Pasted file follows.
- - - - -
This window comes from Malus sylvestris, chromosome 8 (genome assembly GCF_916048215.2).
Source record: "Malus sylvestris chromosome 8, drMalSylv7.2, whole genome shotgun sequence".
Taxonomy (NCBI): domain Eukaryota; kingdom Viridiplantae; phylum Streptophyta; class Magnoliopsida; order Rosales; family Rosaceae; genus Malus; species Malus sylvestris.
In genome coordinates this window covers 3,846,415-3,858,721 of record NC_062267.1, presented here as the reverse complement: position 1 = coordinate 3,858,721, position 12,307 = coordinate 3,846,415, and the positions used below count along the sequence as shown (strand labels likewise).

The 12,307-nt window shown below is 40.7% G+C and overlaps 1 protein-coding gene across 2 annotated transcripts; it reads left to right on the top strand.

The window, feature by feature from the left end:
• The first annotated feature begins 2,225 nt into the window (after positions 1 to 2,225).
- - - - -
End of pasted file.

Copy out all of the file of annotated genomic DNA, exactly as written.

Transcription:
This window comes from Malus sylvestris, chromosome 8 (genome assembly GCF_916048215.2).
Source record: "Malus sylvestris chromosome 8, drMalSylv7.2, whole genome shotgun sequence".
Taxonomy (NCBI): domain Eukaryota; kingdom Viridiplantae; phylum Streptophyta; class Magnoliopsida; order Rosales; family Rosaceae; genus Malus; species Malus sylvestris.
In genome coordinates this window covers 3,846,415-3,858,721 of record NC_062267.1, presented here as the reverse complement: position 1 = coordinate 3,858,721, position 12,307 = coordinate 3,846,415, and the positions used below count along the sequence as shown (strand labels likewise).

The 12,307-nt window shown below is 40.7% G+C and overlaps 1 protein-coding gene across 2 annotated transcripts; it reads left to right on the top strand.

The window, feature by feature from the left end:
• The first annotated feature begins 2,225 nt into the window (after positions 1 to 2,225).